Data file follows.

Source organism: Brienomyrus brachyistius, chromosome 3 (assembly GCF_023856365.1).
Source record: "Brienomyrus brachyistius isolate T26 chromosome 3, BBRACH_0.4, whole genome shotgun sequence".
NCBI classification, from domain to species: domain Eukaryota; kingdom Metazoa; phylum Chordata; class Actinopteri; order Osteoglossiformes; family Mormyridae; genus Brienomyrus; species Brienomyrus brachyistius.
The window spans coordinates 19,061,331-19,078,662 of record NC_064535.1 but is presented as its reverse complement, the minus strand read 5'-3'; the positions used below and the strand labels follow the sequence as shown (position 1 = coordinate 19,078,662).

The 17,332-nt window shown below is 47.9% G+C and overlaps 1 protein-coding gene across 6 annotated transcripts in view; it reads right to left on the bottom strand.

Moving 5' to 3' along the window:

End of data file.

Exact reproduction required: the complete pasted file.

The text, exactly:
Source organism: Brienomyrus brachyistius, chromosome 3 (assembly GCF_023856365.1).
Source record: "Brienomyrus brachyistius isolate T26 chromosome 3, BBRACH_0.4, whole genome shotgun sequence".
NCBI classification, from domain to species: domain Eukaryota; kingdom Metazoa; phylum Chordata; class Actinopteri; order Osteoglossiformes; family Mormyridae; genus Brienomyrus; species Brienomyrus brachyistius.
The window spans coordinates 19,061,331-19,078,662 of record NC_064535.1 but is presented as its reverse complement, the minus strand read 5'-3'; the positions used below and the strand labels follow the sequence as shown (position 1 = coordinate 19,078,662).

The 17,332-nt window shown below is 47.9% G+C and overlaps 1 protein-coding gene across 6 annotated transcripts in view; it reads right to left on the bottom strand.

Moving 5' to 3' along the window: